After seeing the Axios poll on the generational divide in the United States, it may be a good time for leaders everywhere to check and see if their multi-generational workforce is working together or blaming one another. Being aware of why different generations approach work differently will help tailor feedback, structure responsibilities, and reward performance effectively.
Generations are different because they have different life experiences. Facebook, Twitter, and Slack did not exist when Boomers started their career, so face-to-face meetings were a requirement for working together, reviewing progress, and making decisions as a team. Millennials love interaction as well, hence the success of apps that offer instant messaging, group chats, and shared forums. A leader, regardless of his or her generation, can tap into these preferences and hold a traditional face-to-face meeting to launch the product team, schedule monthly video sessions to discuss what is happening, and create a Slack channel for brainstorming. A one-size-fits-all approach is not enough to build a successful team.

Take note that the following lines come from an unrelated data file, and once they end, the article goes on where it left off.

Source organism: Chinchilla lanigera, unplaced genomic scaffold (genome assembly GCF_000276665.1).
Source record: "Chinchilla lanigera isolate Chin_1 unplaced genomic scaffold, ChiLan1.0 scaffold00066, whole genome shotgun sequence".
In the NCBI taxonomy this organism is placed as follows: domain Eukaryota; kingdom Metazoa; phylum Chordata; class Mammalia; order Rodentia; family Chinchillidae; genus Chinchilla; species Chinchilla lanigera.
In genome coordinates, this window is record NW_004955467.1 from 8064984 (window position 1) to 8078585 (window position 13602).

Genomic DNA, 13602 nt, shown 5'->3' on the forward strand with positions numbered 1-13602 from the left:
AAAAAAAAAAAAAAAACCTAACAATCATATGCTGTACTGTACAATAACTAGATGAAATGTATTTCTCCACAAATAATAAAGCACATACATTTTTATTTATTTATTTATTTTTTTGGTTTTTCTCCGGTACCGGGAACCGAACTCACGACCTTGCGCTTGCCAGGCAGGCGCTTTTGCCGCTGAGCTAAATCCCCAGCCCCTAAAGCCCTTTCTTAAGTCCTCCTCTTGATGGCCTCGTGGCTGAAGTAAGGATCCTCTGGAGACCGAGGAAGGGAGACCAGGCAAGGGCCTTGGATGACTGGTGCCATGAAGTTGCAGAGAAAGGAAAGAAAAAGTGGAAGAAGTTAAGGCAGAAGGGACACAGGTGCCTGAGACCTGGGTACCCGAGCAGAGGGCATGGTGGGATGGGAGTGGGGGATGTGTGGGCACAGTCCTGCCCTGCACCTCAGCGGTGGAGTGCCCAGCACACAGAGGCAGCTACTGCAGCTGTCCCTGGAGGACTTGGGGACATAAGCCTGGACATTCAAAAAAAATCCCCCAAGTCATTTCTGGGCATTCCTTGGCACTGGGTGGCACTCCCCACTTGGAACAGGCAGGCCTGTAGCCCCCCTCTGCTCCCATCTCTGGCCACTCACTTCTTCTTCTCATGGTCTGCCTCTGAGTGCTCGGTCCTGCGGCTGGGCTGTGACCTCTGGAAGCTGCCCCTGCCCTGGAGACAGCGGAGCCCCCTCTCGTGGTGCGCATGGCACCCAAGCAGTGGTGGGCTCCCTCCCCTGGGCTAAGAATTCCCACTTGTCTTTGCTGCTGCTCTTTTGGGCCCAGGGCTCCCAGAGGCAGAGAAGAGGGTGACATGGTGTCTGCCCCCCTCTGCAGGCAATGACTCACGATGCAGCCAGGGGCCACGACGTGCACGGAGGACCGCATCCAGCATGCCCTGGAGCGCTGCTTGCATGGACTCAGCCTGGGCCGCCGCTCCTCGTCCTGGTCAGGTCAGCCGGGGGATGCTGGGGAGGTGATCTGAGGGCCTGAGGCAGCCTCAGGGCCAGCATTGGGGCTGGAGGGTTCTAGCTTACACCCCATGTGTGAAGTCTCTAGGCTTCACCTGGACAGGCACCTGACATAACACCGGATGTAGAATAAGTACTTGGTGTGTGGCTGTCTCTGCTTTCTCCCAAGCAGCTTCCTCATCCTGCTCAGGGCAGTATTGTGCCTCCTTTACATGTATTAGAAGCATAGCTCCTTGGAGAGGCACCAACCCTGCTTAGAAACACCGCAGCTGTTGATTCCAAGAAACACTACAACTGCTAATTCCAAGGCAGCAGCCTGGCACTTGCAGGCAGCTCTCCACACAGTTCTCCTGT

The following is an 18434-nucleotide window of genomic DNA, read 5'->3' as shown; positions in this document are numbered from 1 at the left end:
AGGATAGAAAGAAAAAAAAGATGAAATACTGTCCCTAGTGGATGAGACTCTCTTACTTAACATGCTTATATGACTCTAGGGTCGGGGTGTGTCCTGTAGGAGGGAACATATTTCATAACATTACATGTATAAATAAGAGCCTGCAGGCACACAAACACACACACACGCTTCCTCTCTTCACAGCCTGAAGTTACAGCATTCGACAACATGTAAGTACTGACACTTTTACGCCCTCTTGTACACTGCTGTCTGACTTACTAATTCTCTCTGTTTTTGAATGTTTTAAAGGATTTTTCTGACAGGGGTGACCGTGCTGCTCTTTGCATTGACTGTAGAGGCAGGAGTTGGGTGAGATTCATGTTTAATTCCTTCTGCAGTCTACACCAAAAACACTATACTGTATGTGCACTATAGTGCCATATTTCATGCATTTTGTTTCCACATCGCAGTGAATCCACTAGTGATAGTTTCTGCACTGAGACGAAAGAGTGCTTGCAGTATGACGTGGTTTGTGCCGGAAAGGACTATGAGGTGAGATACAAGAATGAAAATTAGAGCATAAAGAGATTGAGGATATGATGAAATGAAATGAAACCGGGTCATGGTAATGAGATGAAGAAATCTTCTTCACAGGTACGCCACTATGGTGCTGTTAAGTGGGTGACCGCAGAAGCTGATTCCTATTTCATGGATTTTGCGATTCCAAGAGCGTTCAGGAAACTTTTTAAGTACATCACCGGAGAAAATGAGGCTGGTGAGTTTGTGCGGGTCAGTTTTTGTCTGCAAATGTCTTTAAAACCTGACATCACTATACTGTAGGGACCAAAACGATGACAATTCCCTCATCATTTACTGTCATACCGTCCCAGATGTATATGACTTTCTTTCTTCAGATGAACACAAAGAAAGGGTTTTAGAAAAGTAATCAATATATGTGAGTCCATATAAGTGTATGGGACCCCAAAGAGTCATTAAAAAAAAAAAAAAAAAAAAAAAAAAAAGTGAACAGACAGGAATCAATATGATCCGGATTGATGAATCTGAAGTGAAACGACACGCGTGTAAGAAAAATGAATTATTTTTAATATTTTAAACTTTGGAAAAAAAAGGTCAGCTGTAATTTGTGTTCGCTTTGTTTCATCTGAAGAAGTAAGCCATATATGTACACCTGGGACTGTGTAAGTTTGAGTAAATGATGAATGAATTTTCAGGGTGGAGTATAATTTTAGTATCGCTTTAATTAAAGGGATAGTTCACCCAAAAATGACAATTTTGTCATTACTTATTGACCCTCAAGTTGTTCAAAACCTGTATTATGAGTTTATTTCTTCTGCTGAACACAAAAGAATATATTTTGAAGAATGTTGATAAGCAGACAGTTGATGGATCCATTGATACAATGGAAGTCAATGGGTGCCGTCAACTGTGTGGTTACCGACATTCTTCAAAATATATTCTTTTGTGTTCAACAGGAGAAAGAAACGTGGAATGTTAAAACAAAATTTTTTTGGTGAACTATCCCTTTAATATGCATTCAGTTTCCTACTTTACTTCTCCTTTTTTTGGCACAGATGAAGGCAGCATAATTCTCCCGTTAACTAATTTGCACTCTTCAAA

The generational aspect is just one piece of the puzzle when working with different workplace styles and communication. Rather than looking at differences, there is far more to see by looking at similarities. While employees from multiple generations may approach work differently than their older or younger teammates, their views and backgrounds are real and a savvy leader will use these differences to deliver exceptional results and engage employees. How do you help multi-generational teams succeed?